After training for months and then running the equivalent of nearly six marathons in six consecutive days in the Atacama Desert in Chile, University of Pennsylvania student JesĂșs PĂ©rez now feels empowered to tackle any challenge he encounters.
The group, also known as âi2P,â gives participants a chance to explore socially and environmentally sensitive regions during two-week expeditions.
In January, PĂ©rez began training for the May event. A wrestler in high school, he had never run long distances. As president of his class at Penn, PĂ©rez had a full schedule already, but he took on the challenge and began preparing for the expedition.
âAs I went through the training, it became a passion for me,â says PĂ©rez. âIt was a good way to de-stress. Iâd run down by the Schuylkill River in the morning.â
PĂ©rez, a native of San Juan, Puerto Rico, whose family moved to New Orleans when he was in high school, is the only athlete from the United States selected to participate in the Atacama expedition. Two of the other participants are from Canada, along with one from Italy and one from New Zealand. Only one member of the group had run a marathon before. Now, they were going to run nearly 26 miles every day for six straight days.
âWe were all coming into it very nervous and very anxious,â says PĂ©rez, âbut also very excited because we all know other people have done it in the past. And we know that we had it within us to finish it.â
On his first day running in the desert, PĂ©rez suffered with cramps and dehydration. After replenishing with fluids, resting and getting approval from the groupâs medical professionals, he was running again the next day.
âWe ran through sand, we ran on asphalt,â he says. âWe ran along railroad tracks. We ran through sandy stones. At one point, we ran through salt flats, which was like running through glass.â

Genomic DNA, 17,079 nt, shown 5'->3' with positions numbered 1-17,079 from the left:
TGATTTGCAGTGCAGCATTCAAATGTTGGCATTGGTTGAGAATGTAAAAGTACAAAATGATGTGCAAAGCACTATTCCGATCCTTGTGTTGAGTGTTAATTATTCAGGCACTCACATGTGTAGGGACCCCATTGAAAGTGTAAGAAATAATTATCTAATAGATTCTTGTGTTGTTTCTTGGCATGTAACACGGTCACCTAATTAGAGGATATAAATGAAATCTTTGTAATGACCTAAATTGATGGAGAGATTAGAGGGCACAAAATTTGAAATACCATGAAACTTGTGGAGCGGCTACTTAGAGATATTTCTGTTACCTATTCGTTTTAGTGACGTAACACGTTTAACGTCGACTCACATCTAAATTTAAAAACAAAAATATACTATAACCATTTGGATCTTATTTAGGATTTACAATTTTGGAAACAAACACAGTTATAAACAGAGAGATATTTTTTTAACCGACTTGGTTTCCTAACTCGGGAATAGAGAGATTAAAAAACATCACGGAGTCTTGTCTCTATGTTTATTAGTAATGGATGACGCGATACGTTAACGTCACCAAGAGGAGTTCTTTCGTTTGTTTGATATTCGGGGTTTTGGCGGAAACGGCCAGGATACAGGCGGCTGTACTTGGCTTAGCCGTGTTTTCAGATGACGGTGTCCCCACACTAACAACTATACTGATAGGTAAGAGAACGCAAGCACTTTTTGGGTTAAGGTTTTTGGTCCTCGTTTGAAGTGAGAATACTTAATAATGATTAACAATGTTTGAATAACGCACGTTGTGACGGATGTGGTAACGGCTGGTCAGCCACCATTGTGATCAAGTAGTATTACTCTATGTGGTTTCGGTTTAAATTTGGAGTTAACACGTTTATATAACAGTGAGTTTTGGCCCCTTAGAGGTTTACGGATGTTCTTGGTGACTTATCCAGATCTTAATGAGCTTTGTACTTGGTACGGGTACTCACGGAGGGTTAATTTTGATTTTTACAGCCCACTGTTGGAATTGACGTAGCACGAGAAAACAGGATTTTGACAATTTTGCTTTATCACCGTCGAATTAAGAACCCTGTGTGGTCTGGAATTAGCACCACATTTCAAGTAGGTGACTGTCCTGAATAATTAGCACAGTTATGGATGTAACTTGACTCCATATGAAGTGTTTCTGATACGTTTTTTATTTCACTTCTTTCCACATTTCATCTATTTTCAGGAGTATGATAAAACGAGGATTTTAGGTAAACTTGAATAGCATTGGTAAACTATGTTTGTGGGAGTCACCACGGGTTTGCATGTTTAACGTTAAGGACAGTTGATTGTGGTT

The educational component for i2P expedition was an astronomy program incorporating the origins of the universe, the galaxies and planets and life on other planets. Atacamaâs desert conditions, its high altitude and little cloud cover make it an ideal place for observing the sky.
âWhen the sky is very dark, you can see every tiny, little star,â says PĂ©rez. âYou can see the hazy part of the Milky Way, which was absolutely stunning.â
PĂ©rez and his group shared their experiences in live video conferencing sessions with grade school and high school students in classrooms around the world.
In response to questions, âweâd say we saw some fossils in the desert. We saw a sandstorm,â says PĂ©rez. âWeâd tell them all about this, and the point is to inspire them and that they can be empowered to do whatever they want to do.â
PĂ©rezâs feat not only helped inspire the young students, it also left him feeling more confident.
âI feel that Iâve run 136 miles in the middle of the desert, and nothing seems hard now,â he says. âThis experience applies to so many things in life in general about overcoming obstacles, being resilient and just pulling through and pushing yourself to the limit.â
PĂ©rez, who eventually aspires to work in public policy, plans to attend law school after he graduates from Penn in 2016.